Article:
I think that this technique of research is beneficial to a company. It allows them to get more real data, with less opportunity to lie or provide the answers you think a company wants, as in surveys. Companies get results that lead to product advances through ethnographic research.
    http://www.ideo.com/work/generations-design-direction

  4. Toyota, Intel, Microsoft, and Lego are all companies that use ethnographic research.
    Lego found that even though they had a ton a research on paper, but it wasn’t the same as actually observing children play with the product. “From the design process, the more you understand the person you’re designing for, and the more empathy you feel, the easier it is to design the right experiences for them. You can read a lot from a report, but it’s not the same as being there.”
    I think that this technique of research is extremely helpful to a company. By observing customers, they are able to better the product and really get to the bottom of what the customer wants and better the product/service. Lego was able to see how children actually played with their product as opposed to how they thought the product was being used.
    http://www.cnbcmagazine.com/story/every-move-you-make/1121/1/

  5. Proctor and Gamble, because they do a tremendous amount of research on how people go about their daily lives and what products they use. In 2009, P&G teamed up with Qualvu, a marketing research firm, to perform a study of how people go about their daily, morning routine. The study required that 13 men and women allowed web cams to record them in their routine. P&G has done numerous projects similar to this one in the past.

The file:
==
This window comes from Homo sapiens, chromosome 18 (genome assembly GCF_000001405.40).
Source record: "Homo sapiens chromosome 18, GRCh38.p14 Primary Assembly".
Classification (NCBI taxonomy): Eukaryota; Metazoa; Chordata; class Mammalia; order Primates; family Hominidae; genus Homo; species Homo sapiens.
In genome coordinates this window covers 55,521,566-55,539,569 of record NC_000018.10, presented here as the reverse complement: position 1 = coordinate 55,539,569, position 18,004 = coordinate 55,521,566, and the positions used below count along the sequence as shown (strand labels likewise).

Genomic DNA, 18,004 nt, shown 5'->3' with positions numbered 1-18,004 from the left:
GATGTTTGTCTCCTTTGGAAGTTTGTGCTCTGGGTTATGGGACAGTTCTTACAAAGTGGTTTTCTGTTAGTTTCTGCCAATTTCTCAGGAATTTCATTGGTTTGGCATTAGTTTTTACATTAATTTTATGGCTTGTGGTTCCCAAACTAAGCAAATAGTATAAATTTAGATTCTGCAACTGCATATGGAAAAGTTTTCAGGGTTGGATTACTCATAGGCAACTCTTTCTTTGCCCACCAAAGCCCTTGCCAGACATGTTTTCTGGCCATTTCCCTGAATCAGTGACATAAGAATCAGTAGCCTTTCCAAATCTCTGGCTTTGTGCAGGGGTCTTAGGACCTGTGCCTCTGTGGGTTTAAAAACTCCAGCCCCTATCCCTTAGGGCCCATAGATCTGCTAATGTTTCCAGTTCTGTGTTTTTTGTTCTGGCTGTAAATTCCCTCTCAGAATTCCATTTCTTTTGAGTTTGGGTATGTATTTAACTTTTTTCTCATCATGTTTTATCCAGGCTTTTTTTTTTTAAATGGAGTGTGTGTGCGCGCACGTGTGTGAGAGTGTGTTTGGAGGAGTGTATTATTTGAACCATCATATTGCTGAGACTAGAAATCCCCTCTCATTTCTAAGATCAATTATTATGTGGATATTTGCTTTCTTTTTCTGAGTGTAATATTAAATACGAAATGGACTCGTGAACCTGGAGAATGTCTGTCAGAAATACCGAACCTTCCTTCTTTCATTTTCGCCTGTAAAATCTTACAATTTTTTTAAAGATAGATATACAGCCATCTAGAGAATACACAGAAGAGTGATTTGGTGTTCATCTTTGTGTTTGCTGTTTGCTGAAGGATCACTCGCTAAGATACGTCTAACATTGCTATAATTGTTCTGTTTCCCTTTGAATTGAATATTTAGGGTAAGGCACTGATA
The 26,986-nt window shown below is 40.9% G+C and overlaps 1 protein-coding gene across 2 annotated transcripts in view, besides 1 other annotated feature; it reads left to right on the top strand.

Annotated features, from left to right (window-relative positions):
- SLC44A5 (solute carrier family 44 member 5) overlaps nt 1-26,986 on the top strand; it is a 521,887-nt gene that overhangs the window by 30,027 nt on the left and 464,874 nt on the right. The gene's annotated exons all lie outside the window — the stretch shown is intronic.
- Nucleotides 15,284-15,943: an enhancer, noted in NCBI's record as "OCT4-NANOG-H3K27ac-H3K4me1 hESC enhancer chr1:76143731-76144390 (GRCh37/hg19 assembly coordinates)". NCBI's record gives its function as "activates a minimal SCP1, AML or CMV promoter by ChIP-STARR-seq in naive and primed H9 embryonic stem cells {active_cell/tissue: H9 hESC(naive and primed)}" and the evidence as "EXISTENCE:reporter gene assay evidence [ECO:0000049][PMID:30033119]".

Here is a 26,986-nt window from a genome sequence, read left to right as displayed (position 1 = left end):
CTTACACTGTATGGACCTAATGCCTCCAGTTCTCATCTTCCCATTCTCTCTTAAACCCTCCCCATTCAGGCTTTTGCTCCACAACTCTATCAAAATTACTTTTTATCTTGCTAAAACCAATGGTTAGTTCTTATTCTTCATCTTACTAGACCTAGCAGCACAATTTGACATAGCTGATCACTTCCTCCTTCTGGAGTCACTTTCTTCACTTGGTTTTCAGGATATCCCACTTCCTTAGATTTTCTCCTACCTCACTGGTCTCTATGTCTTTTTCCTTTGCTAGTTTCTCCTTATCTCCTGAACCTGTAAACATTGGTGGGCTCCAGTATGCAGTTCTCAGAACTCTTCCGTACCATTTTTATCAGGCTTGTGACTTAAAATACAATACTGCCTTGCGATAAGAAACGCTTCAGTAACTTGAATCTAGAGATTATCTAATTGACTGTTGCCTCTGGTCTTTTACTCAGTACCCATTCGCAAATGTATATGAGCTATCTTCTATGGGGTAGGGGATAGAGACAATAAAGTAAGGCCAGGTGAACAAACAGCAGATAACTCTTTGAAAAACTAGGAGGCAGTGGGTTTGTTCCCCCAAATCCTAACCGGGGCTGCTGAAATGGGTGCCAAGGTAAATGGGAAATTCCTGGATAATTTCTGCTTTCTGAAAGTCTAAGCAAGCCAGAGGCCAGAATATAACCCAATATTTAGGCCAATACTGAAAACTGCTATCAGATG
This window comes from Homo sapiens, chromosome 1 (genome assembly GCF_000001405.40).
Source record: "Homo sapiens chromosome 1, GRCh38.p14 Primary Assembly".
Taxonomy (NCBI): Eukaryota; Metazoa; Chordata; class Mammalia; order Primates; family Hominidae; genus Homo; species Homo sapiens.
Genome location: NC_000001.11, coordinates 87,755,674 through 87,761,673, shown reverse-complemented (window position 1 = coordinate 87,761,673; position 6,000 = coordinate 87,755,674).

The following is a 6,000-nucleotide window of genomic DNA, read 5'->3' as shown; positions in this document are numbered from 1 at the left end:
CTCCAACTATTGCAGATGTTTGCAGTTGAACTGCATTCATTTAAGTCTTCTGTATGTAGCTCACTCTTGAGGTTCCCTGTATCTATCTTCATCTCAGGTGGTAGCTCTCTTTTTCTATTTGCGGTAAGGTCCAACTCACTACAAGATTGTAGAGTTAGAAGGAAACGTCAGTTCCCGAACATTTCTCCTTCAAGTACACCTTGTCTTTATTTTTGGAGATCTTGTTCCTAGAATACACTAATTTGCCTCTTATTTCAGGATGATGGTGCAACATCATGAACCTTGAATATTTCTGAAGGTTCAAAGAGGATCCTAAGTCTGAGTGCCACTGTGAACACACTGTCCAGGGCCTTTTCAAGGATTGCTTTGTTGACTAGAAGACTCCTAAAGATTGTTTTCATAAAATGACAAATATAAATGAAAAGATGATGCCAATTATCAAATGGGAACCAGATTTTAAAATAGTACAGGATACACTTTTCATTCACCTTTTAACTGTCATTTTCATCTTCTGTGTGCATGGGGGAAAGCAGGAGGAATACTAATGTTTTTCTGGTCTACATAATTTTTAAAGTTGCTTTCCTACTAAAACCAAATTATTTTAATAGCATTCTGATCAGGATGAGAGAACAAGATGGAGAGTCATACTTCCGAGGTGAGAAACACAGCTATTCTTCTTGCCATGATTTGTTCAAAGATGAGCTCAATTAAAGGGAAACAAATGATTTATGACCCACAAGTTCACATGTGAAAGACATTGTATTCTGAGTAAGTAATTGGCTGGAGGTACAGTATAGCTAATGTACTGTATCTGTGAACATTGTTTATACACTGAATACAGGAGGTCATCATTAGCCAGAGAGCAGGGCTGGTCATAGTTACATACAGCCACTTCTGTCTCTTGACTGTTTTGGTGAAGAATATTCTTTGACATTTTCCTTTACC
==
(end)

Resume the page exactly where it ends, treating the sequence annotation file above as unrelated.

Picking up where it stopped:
http://www.qualvu.com/resources/procter-gamble-case-study-groom-with-a-view/

  6. I would say Jackie and I came up with similar results while researching. When I took a look the same article “Every Move You Make”, the CNBC Business article, I found an interest in Joan Vinyets methods. Joan has developed his activity in the field of innovation by applying business anthropology studies. Methods include traditional business consultancy, quality market insights and design thinking. Their website was impressive, but I took note of their clients – multinationals and large-sized companies from all key sectors, ranging from consumer goods and electronics manufacturers to the financial services sector. I appreciate that Joan Vinyets practicing his business ideals through a different market.

    This type of research provides an opportunity for research that’s innovating, offers insights, and different capabilities.

    More Information on what A Piece Of Pie does:
    http://www.piecepie.com/paginas_eng/04_9answers-to-9questions.html#